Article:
NC State Extension Publications

Description and Biology

Skip to Description and Biology

Giant conifer aphids are soft-bodied, generally gregarious insects that are often found in large groups. They have piercing-sucking mouthparts that are used to feed on the sap in twigs, branches, trunks, and roots. Most species are restricted to feeding on one genus of tree. Some Cinara aphids such as the white pine aphid attack only one tree species. Giant conifer aphids are large aphids, up to 1/4 inch long, and are long legged and dark. Most aphids have a pair of tube-like structures on the abdomen called cornicles. The cornicles of Cinara aphids are cone-shaped. These aphids are wingless or may have wings. We have several generations a year in North Carolina. Eggs hatch in the spring into tiny aphids. They molt through several stages, becoming larger with each molt. During the growing season all giant conifer aphids are females that give birth to live young. The last summer generation develops into males as well as females. They mate, and females lay eggs on needles or bark. Aphids secrete honeydew as they feed, and other insects, especially ants, bees, and wasps, feed on the honeydew. Some species of ants protect aphids from predators in order to harvest the honeydew.

Cinara aphids on juniper.

Cinara aphids on juniper.

Cinara aphids on loblolly

Cinara aphids on loblolly pine sapling.

Cinara aphid on Scot pine.

Cinara aphid on Scot pine.

Host Plants

Skip to Host Plants

Each Cinara species is specific to a tree genus or even a tree species. Heavy infestations of giant conifer aphids cause yellowing of the foliage and reduce tree growth, especially in young trees. Young seedlings may be killed by these aphids. Populations are usually highest in late spring and may crash by early summer. The best evidence of an aphid population is the presence of honeydew (clear, sugary, sticky liquid), ants attracted to honeydew, or ladybeetles and hover flies that prey on aphids. Honeydew is also a good growth medium for sooty mold and infested host conifers often become dark, sometimes almost black. Sooty molds also grow on the ground cover under a heavily infested tree.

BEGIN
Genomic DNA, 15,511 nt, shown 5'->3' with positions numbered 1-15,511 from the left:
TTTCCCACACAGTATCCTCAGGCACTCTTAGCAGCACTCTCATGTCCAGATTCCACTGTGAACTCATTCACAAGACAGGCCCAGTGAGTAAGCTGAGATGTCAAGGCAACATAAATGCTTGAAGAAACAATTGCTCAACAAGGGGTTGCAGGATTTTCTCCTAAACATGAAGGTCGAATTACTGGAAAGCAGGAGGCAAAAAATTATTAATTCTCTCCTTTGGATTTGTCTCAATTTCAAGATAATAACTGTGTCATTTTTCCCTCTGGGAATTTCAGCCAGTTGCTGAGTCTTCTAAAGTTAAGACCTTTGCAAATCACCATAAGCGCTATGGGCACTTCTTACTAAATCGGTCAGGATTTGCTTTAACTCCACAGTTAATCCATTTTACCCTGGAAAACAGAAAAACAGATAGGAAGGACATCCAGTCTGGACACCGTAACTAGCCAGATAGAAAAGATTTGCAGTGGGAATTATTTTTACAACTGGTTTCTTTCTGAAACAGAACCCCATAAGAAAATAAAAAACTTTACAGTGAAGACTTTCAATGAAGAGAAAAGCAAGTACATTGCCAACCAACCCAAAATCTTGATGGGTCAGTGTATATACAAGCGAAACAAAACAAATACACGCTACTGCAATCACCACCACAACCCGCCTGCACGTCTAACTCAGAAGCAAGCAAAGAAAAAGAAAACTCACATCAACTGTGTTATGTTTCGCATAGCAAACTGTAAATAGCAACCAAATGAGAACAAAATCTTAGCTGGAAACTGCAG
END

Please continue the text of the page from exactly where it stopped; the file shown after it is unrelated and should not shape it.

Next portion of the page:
Residential Recommendation

Skip to Residential Recommendation

Several lady beetles, lacewings, and hover flies specialize in feeding on aphids. Several parasitic wasps also prey on aphids. If it becomes necessary to treat, numerous insecticides, including horticultural oils and insecticidal soaps, are registered for aphid control. If oils or soaps are used, be careful to avoid white pines and spruces that have a bluish bloom (waxy coating) on the needles. Oils can remove this bloom, which leaves the tree a sickly yellow-green color. On those trees, consider using a systemic pesticide such as imidacloprid for aphid suppression. When using any pesticide, thorough coverage is necessary.

References

Skip to References

For assistance with a specific problem, contact your local Cooperative Extension Center.

This Factsheet has not been peer reviewed.

Author

Professor Emeritus
Entomology and Plant Pathology

Publication date: Nov. 12, 2013
Revised: Sept. 17, 2019

N.C. Cooperative Extension prohibits discrimination and harassment regardless of age, color, disability, family and marital status, gender identity, national origin, political beliefs, race, religion, sex (including pregnancy), sexual orientation and veteran status.